I hope you have enjoyed following along.   I leave you now with the final reflection I offered to our pilgrims reminding them, that if we got these last days right, then this was not an ending, but a beginning, the pilgrimage never ends.

The Indian Poet Kabir once wrote, “If you have not experienced something for yourself, then for you it is not real.”  So it is with pilgrimage, which is the art of movement, the poetry of motion, the music of personal experience of the sacred in those places where it has been known to shine forth.  If we are not astounded by these possibilities, we can never plumb the depths of our own souls or the soul of the world.  Hearing this, let the voyage begin, recalling the words of the Spanish Poet Antonio Machado, “Traveler, there is no path, paths are made by walking.”(Rousseau, The Art of Pilgrimage)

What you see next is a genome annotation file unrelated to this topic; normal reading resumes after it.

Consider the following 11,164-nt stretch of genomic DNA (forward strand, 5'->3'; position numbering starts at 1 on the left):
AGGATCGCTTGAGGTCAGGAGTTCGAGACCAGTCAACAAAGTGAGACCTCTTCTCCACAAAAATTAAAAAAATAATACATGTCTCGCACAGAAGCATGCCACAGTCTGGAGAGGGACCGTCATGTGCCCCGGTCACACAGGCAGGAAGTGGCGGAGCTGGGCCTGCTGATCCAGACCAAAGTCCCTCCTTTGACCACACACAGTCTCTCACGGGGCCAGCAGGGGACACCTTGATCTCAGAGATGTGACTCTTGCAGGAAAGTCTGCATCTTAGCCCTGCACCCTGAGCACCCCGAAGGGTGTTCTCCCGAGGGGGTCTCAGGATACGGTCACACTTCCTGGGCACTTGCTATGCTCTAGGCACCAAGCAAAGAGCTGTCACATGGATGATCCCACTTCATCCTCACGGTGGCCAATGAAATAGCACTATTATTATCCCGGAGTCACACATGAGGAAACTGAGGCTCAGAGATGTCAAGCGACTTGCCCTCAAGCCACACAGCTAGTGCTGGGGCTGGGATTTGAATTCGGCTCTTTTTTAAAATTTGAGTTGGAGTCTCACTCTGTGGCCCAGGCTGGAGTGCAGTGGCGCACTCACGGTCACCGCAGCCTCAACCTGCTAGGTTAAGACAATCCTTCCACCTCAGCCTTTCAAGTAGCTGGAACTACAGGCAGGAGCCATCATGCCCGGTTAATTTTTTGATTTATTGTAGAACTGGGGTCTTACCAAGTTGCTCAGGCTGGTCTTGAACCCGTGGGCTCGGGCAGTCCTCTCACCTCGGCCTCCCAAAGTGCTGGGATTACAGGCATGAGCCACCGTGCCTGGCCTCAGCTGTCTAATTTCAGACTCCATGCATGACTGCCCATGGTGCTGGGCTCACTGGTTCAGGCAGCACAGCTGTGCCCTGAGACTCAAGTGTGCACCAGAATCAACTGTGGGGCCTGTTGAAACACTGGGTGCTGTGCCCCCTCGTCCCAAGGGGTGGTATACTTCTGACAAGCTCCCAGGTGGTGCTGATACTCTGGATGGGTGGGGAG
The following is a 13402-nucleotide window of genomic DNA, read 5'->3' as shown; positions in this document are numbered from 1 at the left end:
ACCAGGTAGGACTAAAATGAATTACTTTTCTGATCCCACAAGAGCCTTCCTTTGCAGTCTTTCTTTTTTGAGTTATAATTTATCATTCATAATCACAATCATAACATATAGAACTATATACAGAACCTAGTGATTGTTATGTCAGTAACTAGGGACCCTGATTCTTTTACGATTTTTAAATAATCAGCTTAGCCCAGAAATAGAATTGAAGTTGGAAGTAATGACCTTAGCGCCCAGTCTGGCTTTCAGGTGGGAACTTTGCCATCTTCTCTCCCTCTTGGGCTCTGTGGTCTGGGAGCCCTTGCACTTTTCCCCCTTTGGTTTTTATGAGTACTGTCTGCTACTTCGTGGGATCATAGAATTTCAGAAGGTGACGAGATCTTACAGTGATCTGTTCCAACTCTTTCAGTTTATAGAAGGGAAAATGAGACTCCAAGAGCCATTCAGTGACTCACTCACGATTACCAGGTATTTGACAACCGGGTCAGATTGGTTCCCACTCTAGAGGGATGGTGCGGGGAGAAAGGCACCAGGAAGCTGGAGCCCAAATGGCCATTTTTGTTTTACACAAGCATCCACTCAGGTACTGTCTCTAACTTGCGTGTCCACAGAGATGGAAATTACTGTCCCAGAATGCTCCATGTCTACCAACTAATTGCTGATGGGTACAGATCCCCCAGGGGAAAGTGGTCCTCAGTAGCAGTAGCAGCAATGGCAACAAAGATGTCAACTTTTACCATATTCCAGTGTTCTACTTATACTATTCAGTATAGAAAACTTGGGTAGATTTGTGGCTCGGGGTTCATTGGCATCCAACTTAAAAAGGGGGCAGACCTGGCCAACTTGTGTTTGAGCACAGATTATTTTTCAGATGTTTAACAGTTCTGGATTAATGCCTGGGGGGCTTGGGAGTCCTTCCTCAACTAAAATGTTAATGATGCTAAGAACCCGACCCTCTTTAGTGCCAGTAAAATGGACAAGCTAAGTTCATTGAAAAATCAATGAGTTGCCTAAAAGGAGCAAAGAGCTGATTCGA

So Thanks to all of you,  travel well,  May the stars light your way, and may you find the road that runs straight through your heart!   

Blessings to all! and traveling mercies,

+Greg